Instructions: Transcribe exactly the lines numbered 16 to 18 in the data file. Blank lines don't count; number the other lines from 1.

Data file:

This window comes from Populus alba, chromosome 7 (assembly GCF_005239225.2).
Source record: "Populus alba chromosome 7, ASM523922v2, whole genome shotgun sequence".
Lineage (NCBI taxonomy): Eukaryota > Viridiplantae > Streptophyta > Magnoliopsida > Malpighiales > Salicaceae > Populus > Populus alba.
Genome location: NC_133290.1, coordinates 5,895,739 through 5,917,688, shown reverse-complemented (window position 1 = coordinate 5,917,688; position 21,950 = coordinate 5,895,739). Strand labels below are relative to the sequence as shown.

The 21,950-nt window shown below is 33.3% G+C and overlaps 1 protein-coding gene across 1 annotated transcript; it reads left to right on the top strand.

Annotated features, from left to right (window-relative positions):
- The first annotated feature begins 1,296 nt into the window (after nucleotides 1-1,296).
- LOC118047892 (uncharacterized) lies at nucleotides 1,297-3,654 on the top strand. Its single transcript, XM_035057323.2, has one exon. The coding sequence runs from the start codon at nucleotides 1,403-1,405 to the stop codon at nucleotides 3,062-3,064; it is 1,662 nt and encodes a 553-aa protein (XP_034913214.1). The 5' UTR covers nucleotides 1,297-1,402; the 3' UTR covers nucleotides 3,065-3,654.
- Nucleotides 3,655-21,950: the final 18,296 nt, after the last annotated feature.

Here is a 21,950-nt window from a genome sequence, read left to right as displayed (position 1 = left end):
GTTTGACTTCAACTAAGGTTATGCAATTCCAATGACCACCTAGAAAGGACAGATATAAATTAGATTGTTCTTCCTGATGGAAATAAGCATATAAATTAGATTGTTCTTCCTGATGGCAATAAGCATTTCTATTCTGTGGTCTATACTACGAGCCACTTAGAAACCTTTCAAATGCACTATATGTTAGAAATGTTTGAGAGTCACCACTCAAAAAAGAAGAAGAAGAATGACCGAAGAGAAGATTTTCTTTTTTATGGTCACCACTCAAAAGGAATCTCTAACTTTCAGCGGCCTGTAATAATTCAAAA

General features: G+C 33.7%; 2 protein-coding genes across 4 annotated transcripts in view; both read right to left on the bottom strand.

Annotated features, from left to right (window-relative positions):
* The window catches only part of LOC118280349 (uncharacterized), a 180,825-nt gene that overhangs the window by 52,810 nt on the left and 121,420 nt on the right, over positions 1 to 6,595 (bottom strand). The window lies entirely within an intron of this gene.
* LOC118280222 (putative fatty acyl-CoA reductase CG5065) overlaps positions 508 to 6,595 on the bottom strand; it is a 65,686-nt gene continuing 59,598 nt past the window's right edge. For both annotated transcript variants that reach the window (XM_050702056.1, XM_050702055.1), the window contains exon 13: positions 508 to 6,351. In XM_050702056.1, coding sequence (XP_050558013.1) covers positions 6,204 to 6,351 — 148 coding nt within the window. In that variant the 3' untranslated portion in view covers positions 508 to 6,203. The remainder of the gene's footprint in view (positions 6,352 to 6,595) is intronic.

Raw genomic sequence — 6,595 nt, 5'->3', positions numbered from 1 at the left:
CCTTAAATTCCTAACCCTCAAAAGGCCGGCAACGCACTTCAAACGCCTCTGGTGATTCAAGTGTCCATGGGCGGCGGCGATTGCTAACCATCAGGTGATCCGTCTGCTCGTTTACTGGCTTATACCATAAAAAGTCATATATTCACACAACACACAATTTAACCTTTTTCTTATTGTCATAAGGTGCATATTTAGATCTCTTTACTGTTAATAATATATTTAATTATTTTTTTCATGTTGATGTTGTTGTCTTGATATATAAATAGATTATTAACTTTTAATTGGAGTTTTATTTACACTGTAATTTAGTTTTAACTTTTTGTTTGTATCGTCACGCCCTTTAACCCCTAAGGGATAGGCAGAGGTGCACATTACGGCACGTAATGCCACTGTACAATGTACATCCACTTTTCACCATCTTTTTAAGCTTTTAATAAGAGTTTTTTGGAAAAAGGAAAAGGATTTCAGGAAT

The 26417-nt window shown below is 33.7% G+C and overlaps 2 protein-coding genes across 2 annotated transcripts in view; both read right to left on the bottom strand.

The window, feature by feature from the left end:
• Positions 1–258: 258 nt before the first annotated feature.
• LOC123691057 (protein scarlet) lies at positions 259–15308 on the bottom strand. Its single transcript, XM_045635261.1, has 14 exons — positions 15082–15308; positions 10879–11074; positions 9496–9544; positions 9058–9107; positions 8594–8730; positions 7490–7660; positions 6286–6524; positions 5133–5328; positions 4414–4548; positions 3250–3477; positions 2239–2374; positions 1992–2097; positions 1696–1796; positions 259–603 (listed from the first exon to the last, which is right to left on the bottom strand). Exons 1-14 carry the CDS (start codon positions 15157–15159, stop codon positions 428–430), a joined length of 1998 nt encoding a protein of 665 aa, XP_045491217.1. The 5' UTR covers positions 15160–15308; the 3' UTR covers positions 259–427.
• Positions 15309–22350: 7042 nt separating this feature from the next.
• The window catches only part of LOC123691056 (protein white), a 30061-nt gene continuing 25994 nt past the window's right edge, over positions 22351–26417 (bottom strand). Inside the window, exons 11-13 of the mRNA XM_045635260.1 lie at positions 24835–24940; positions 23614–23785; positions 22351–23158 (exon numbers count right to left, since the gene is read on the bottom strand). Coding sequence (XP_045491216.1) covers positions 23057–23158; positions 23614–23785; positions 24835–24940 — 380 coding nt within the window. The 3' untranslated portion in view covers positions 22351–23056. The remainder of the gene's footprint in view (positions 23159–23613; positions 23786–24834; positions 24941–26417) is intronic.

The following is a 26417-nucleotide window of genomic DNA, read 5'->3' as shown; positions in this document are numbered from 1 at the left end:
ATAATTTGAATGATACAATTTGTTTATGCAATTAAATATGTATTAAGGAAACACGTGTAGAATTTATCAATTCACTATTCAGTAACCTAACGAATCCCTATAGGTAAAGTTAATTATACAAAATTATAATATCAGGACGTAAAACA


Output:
Raw genomic sequence — 6,595 nt, 5'->3', positions numbered from 1 at the left:
CCTTAAATTCCTAACCCTCAAAAGGCCGGCAACGCACTTCAAACGCCTCTGGTGATTCAAGTGTCCATGGGCGGCGGCGATTGCTAACCATCAGGTGATCCGTCTGCTCGTTTACTGGCTTATACCATAAAAAGTCATATATTCACACAACACACAATTTAACCTTTTTCTTATTGTCATAAGGTGCATATTTAGATCTCTTTACTGTTAATAATATATTTAATTATTTTTTTCATGTTGATGTTGTTGTCTTGATATATAAATAGATTATTAACTTTTAATTGGAGTTTTATTTACACTGTAATTTAGTTTTAACTTTTTGTTTGTATCGTCACGCCCTTTAACCCCTAAGGGATAGGCAGAGGTGCACATTACGGCACGTAATGCCACTGTACAATGTACATCCACTTTTCACCATCTTTTTAAGCTTTTAATAAGAGTTTTTTGGAAAAAGGAAAAGGATTTCAGGAAT

The 26417-nt window shown below is 33.7% G+C and overlaps 2 protein-coding genes across 2 annotated transcripts in view; both read right to left on the bottom strand.